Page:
Bourke Award 2014 Winner
For insightful and creative applications of magnetic resonance techniques to elucidate the structures and mechanisms of action of proteins and enzymes.
About the Winner
Ann McDermott is the Esther Breslow Professor of Biological Chemistry at Columbia University.She has a B. Sc. in Chemistry from Harvey Mudd College, and a Ph. D. in Chemistry from U. C. Berkeley, where she worked with Kenneth Sauer and Melvin Klein, and postgraduate training at MIT with Dr. Robert Griffin.
She studies the inherent flexibility of enzymes and the coordination of chemistry to conformational exchange using magnetic resonance methods. NMR spectra of solid state proteins, such as intrinsic membrane proteins in native lipid bilayers, microcrystalline proteins, large native assemblies like viral coats, or amyloid proteins, can be spectrally assigned and serve as the basis for de novo structural determination and dynamics studies.
These approaches have been used in her group to study ion binding and conformational changes in the potassium ion channel, KcsA, showing that an ion depleted state is off pathway and very similar to the inactivated state of the system. On the basis of this research, she is the recipient of the Pure Award in Chemistry (1996) and the Eastern Analytic Symposium Award for Achievement in Magnetic Resonance (2005), and she is an elected member of both the American Academy of Arts and Sciences, and the National Academy of Sciences.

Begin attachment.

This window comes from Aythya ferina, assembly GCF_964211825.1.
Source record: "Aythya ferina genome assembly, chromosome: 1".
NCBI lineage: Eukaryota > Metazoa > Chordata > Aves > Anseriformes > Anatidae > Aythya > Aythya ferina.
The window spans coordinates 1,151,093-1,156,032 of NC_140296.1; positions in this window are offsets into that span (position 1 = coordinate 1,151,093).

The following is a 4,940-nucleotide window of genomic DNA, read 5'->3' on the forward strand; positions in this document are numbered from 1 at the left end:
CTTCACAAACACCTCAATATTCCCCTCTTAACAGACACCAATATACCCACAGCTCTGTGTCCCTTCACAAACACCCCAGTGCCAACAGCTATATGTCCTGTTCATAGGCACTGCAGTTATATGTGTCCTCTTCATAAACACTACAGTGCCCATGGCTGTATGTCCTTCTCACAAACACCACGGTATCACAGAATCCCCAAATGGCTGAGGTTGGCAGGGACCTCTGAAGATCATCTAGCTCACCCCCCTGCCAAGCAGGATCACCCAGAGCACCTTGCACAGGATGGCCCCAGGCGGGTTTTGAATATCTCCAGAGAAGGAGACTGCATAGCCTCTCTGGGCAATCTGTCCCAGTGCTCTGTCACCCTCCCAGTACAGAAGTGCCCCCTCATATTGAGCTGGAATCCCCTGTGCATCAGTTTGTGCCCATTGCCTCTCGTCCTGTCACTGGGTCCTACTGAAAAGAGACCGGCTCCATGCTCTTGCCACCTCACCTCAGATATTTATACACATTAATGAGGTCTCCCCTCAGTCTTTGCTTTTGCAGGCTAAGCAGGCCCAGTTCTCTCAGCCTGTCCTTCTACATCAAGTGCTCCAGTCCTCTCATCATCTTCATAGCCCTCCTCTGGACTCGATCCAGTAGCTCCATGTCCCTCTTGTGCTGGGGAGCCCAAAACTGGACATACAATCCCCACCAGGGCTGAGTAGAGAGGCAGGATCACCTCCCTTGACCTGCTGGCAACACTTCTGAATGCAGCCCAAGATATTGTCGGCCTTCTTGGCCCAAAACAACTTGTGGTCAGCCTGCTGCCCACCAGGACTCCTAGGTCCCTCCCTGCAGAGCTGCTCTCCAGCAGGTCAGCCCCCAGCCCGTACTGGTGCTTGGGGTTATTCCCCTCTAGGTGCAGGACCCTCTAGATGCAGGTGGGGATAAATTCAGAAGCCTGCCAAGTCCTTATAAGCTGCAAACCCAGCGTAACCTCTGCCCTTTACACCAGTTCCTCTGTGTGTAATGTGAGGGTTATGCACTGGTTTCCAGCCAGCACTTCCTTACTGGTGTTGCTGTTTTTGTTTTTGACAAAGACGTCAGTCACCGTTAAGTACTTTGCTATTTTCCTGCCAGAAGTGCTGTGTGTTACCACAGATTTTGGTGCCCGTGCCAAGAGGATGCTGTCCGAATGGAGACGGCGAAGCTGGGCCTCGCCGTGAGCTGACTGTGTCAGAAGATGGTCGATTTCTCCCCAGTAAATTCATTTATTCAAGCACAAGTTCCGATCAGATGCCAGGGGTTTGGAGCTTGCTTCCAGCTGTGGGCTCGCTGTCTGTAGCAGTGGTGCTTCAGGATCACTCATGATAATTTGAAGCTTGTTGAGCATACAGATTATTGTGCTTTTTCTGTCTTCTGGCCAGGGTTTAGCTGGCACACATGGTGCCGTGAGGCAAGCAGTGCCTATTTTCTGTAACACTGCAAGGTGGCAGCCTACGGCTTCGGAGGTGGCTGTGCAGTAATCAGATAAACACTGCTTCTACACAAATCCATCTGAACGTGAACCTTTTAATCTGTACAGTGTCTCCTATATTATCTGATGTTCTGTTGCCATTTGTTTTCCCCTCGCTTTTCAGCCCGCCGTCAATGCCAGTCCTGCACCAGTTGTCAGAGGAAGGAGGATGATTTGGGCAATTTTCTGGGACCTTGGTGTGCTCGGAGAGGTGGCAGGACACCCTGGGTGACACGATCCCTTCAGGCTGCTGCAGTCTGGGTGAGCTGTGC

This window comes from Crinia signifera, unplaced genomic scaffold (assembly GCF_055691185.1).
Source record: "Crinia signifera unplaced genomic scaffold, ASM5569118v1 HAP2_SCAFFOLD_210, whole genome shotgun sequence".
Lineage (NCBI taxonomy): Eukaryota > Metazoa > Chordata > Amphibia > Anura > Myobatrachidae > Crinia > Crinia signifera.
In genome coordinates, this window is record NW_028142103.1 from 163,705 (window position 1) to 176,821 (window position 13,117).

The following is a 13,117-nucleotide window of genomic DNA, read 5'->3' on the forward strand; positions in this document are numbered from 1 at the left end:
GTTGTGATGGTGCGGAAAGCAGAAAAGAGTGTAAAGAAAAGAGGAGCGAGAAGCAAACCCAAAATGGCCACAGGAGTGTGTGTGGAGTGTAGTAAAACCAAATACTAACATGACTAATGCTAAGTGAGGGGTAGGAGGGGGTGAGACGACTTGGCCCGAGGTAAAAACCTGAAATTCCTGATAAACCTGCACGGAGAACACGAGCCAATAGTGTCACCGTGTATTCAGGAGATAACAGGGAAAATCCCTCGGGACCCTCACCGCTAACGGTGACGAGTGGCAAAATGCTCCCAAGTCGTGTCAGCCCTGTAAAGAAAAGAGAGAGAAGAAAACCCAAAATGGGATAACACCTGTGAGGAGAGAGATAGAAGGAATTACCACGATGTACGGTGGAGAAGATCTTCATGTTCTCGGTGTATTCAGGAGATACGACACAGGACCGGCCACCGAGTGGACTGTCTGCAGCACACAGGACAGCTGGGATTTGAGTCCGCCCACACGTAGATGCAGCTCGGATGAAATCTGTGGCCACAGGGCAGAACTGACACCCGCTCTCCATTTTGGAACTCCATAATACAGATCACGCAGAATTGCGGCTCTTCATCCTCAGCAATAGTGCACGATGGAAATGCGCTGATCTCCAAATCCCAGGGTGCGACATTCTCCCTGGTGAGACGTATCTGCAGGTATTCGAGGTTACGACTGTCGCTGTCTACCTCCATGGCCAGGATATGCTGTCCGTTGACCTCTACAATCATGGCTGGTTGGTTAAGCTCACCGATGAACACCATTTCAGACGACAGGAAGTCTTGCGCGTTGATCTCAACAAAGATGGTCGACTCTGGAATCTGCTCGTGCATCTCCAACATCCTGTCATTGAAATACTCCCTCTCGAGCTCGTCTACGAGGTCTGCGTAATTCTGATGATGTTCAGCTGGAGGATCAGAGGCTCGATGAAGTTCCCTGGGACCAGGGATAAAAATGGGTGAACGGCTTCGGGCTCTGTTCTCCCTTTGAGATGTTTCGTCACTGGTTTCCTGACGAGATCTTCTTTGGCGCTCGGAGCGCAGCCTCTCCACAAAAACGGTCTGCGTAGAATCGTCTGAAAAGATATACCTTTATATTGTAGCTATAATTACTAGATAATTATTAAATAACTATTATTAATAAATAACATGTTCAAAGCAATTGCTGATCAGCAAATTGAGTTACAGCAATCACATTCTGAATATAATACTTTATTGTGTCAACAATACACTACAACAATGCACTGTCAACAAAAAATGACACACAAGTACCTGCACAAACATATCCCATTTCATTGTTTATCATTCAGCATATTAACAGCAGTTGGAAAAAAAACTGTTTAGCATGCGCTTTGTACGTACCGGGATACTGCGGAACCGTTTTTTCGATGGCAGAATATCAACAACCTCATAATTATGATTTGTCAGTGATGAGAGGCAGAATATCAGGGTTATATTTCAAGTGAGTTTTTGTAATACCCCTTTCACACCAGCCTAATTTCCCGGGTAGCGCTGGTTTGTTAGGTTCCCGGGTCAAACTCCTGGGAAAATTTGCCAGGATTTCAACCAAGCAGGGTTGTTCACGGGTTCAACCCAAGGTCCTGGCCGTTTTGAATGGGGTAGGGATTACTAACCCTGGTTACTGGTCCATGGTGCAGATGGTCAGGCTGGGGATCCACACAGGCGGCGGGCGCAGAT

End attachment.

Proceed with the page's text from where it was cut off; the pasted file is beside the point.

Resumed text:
Her research group has been supported by the National Institutes of Health, the National Science Foundation, the Department of Energy, the Sloan Research Foundation and the Cottrell Research Foundation.
Professor McDermott's Webpage
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